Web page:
Remember all the times that Sherlock Holmes was falling apart?
"His iron constitution, however, had broken down under the strain of an investigation which had extended over two months, during which period he had never worked less than fifteen hours a day . . . ."
That was from "Reigate Squires." But "Dying Detective," The Sign of Four, even "Empty House, in it's way, all have Watson telling us of times when Sherlock Holmes was at a low point, a place when no one would have expected anything from a person in such a condition. Worn out, deathly ill, drugged, or even dead, in each case Sherlock Holmes comes back to be . . . well, Sherlock Holmes.
Logic, reason, and truth are all brought to bear on mystery and ignorance of a situation to win the day. Even when things look darkest for him personally, Sherlock Holmes rises to help, rises to make things better for the rest of his fellow humans.
In a life of looking to Sherlock Holmes and John H. Watson for inspiration, I don't think I've ever found him wanting. A really good book can be like that, and Holmes and Watson are in many good books. But you know that.
This morning, waking up and looking at the goings-on of a country trying to find its way around a particular source of grief, mistrust, and an incompetence that's far too easy to just call "evil," a Sherlockian like myself is apt to turn in the direction of 221B Baker Street and say, "What have you got for me, Sherlock?" And like a golden nugget in a pan full of river silt, something shines up at me and reminds me that this is a stream worth panning.
Conan Doyle channelled John H. Watson, M.D. starting a hundred and thirty years ago, and the words he put on paper then still shine today. Sherlock Holmes could find light in darkness then, serve as an example of a person rising to find answers from their lowest ebb, and inspire us to do likewise, and he still does so now.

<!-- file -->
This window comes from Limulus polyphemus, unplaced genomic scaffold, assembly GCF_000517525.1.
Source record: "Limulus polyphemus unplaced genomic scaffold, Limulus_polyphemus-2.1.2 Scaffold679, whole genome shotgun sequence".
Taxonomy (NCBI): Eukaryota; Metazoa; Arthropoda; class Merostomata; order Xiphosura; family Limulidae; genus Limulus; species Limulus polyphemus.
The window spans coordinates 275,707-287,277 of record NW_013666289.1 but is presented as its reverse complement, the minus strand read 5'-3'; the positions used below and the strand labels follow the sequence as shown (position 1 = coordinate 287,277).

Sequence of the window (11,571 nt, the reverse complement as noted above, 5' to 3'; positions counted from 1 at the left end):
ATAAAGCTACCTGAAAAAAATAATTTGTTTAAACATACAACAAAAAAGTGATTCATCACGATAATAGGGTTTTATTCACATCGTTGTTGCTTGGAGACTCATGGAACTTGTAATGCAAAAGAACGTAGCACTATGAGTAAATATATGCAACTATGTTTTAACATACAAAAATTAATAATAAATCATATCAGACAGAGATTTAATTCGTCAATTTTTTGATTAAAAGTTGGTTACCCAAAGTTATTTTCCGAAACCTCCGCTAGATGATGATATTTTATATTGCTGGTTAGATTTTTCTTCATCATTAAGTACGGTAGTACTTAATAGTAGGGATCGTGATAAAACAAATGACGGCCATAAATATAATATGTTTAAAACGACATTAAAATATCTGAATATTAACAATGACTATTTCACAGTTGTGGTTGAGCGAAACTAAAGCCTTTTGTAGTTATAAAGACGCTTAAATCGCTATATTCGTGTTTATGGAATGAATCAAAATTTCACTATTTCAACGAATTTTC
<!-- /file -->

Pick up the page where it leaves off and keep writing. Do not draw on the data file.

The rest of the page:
Reason. Truth. Attempting to help. Even though Sherlock Holmes was a man whose intelligence and personality made it hard for him to relate to others at times, he still knew what he had to do when the time came, and he rose to do it. And occasionally, he rose from some pretty dark depths.
A Sherlock Holmes fan named Nicholas Meyer and a composer named James Horner once combined talents to create a scene that lives in my mind to this day, the battle of the Mutara Nebula. A very simple trick, both as a part of the story and of the film, gives the viewer a glorious moment when a beaten and damaged starship rises up from behind its foe to seize the moment and win the day. The orchestral score of that moment is brilliant and brings the full emotional punch of it to bear.
If the Canon of Holmes had a soundtrack, I think we'd hear more than a few of those moments, and this morning was a good morning to remember they exist.
Sherlock Holmes rising to deal with what needed to be dealt with -- its a spirit that we are blessed to have passed along to us to this day, a day when we definitely need to look to better days ahead.